In the meantime they tell me that their message is "we're still here, waiting for you when you are ready: it will be nice to see people". Their main regret is that the customary 14 Records cup of tea & biscuits is on hold for the time being.

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Dr.Um

Feature

Back in March, I shared some of my reflections, fears & thoughts about the impact of lockdown on the local music scene & more or less left it on a point of "we'll have to wait & see". Since then I have tried to report such stories as are possible under the circumstances, largely releases of music which we are fortunate to have had recorded before, or occasionally during, the restrictions, plus a few articles on the responses & wisdom of artists.

The general intention was to focus on the positive: the continuing quality of local music & the perspectives of those who could add insight to what many were experiencing. I felt little point in merely reciting negatives which are pretty much known to & understood by many, since by so doing, anxieties (which impact on so many, and in some cases to health threatening degrees) are stoked.

Today I'm reporting on how one music centred business has been coping & how its owner sees the landscape as restrictions ease.

Now situated at 18 Regent Street in Leamington, Dr.Um actually opened on 29th May 1999 around the corner in Portland Street: or rather beneath the street (a position which became untenable in wet weather). Mathematicians will have worked out that had it not been for lockdown, the business would have celebrated its 21st birthday last month: a huge pity, especially to one lucky enough to be at its 10th birthday party in 2009 at the Bridge Theatre when Doug Wimbish & Will Calhoun of Living Colour presented their project "Head >>Fake": you can imagine how exciting that was.

As well as selling drum kits, parts, accessories & other percussion related items to everyone from children beginning to play to top flight professionals (many of whom have been known to drop in when playing locally & many a gig has been saved by Dr.Um being able to provide emergency assistance), the business is also the thriving hub for a great deal of tuition for players of all levels.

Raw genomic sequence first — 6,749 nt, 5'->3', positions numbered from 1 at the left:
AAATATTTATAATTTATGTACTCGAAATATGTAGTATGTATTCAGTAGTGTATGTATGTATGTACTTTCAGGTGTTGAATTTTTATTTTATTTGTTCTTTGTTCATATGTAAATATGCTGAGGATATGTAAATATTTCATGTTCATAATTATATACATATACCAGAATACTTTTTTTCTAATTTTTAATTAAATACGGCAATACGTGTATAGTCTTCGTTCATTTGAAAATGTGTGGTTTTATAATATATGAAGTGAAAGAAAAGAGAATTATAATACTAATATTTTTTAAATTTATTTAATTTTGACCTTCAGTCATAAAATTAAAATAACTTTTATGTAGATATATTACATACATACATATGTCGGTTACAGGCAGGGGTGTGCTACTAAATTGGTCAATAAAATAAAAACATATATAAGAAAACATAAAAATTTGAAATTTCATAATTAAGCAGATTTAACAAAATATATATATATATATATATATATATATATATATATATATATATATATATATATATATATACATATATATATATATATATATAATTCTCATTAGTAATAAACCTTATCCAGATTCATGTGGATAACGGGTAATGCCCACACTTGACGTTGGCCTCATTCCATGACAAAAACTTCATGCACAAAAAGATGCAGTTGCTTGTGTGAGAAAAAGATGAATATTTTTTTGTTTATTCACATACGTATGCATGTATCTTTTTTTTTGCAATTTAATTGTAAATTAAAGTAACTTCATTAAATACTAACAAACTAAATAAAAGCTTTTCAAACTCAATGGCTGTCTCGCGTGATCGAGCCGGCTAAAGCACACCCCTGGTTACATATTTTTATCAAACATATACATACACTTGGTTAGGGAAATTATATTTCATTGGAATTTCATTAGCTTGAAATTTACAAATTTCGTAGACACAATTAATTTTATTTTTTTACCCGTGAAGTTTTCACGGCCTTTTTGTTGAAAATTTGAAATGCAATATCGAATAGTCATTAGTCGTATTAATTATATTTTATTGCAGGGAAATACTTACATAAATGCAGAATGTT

Dr.Um himself, the shop's founder & proprietor Victor Guillamon (a highly talented & experienced drummer whose own live performances come far too infrequently for this writer) was telling me today about how this tuition has been the morale booster for him & his team since March. Teaching online, they have managed to carry on this side of the work to great effect & he is delighted at how well it has gone & particularly the feedback, especially from the parents of younger players. He feels that it has been a really purposeful way of spending what would otherwise be a highly frustrating time & has boosted the well being of those being taught (and teaching). Rather to my surprise, apparently drum exams have taken place both online & more recently at local venues & several of his students have passed onto new grades: which again is uplifting for all concerned.

With the easing of restrictions, Dr.Um are looking forwards to restarting lessons on the premises, so if anyone wants to book themselves in, or book online lessons in the meantime or who wants guidance on taking exams, they should contact Victor now at www.dr-um.com

Sales have been less easy to adapt given the preference of potential customers to browse in a physical shop, but the good news is that the shop has reopened on Fridays & Saturdays (subject to responsible practice under current circumstances) or if you can't attend on either day, Victor will meet you there by appointment. For those unable to get at all for whatever reason (and currently they can be so many), you can email him and request an order of anything from new kits to the sticks & heads which are getting broken & worn during all the practice people are doing.

Victor is one of the most optimistic of people but as we turned our discussion to the future even he expressed concerns that the lack of clarity & the almost total uncertainty over a timetable for restoration of live music was one of the most difficult aspects for people to get their heads around: be they part of the business aspects, the performers or the audience members: he was reluctant given this to forecast when gigs might resume.